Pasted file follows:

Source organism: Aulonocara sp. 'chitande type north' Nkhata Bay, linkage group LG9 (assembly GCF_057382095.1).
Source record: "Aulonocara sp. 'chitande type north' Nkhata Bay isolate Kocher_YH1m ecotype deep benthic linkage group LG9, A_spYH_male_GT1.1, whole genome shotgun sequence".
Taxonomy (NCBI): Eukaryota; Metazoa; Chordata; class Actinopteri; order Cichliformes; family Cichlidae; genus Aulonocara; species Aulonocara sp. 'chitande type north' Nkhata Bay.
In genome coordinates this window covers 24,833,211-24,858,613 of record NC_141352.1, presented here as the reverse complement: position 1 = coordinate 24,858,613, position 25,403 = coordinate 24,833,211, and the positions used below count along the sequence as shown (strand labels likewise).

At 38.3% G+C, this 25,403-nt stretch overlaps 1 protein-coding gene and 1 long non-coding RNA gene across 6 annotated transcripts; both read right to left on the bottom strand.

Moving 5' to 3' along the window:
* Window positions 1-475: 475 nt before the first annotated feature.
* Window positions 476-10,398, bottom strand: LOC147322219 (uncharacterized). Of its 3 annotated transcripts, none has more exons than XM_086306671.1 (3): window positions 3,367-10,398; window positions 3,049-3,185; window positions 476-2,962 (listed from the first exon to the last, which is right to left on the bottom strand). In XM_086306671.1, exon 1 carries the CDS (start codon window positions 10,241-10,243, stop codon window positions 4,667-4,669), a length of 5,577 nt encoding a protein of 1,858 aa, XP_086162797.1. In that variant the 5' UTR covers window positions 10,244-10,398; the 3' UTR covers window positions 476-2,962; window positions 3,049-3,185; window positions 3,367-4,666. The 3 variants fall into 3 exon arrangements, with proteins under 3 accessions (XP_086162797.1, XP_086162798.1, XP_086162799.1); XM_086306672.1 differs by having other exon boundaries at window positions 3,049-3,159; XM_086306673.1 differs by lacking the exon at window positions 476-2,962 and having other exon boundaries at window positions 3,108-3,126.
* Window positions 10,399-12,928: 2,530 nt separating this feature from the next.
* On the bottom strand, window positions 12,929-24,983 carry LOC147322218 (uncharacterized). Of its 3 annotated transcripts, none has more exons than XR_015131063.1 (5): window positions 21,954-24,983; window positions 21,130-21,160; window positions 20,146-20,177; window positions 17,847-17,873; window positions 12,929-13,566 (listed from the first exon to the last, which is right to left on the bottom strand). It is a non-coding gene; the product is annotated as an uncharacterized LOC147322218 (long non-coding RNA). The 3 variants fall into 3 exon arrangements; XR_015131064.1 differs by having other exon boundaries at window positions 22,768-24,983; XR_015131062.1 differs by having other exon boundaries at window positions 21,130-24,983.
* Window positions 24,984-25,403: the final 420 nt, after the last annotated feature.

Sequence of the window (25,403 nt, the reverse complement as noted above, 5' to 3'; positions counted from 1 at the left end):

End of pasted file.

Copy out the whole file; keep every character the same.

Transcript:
Source organism: Aulonocara sp. 'chitande type north' Nkhata Bay, linkage group LG9 (assembly GCF_057382095.1).
Source record: "Aulonocara sp. 'chitande type north' Nkhata Bay isolate Kocher_YH1m ecotype deep benthic linkage group LG9, A_spYH_male_GT1.1, whole genome shotgun sequence".
Taxonomy (NCBI): Eukaryota; Metazoa; Chordata; class Actinopteri; order Cichliformes; family Cichlidae; genus Aulonocara; species Aulonocara sp. 'chitande type north' Nkhata Bay.
In genome coordinates this window covers 24,833,211-24,858,613 of record NC_141352.1, presented here as the reverse complement: position 1 = coordinate 24,858,613, position 25,403 = coordinate 24,833,211, and the positions used below count along the sequence as shown (strand labels likewise).

At 38.3% G+C, this 25,403-nt stretch overlaps 1 protein-coding gene and 1 long non-coding RNA gene across 6 annotated transcripts; both read right to left on the bottom strand.

Moving 5' to 3' along the window:
* Window positions 1-475: 475 nt before the first annotated feature.
* Window positions 476-10,398, bottom strand: LOC147322219 (uncharacterized). Of its 3 annotated transcripts, none has more exons than XM_086306671.1 (3): window positions 3,367-10,398; window positions 3,049-3,185; window positions 476-2,962 (listed from the first exon to the last, which is right to left on the bottom strand). In XM_086306671.1, exon 1 carries the CDS (start codon window positions 10,241-10,243, stop codon window positions 4,667-4,669), a length of 5,577 nt encoding a protein of 1,858 aa, XP_086162797.1. In that variant the 5' UTR covers window positions 10,244-10,398; the 3' UTR covers window positions 476-2,962; window positions 3,049-3,185; window positions 3,367-4,666. The 3 variants fall into 3 exon arrangements, with proteins under 3 accessions (XP_086162797.1, XP_086162798.1, XP_086162799.1); XM_086306672.1 differs by having other exon boundaries at window positions 3,049-3,159; XM_086306673.1 differs by lacking the exon at window positions 476-2,962 and having other exon boundaries at window positions 3,108-3,126.
* Window positions 10,399-12,928: 2,530 nt separating this feature from the next.
* On the bottom strand, window positions 12,929-24,983 carry LOC147322218 (uncharacterized). Of its 3 annotated transcripts, none has more exons than XR_015131063.1 (5): window positions 21,954-24,983; window positions 21,130-21,160; window positions 20,146-20,177; window positions 17,847-17,873; window positions 12,929-13,566 (listed from the first exon to the last, which is right to left on the bottom strand). It is a non-coding gene; the product is annotated as an uncharacterized LOC147322218 (long non-coding RNA). The 3 variants fall into 3 exon arrangements; XR_015131064.1 differs by having other exon boundaries at window positions 22,768-24,983; XR_015131062.1 differs by having other exon boundaries at window positions 21,130-24,983.
* Window positions 24,984-25,403: the final 420 nt, after the last annotated feature.

Sequence of the window (25,403 nt, the reverse complement as noted above, 5' to 3'; positions counted from 1 at the left end):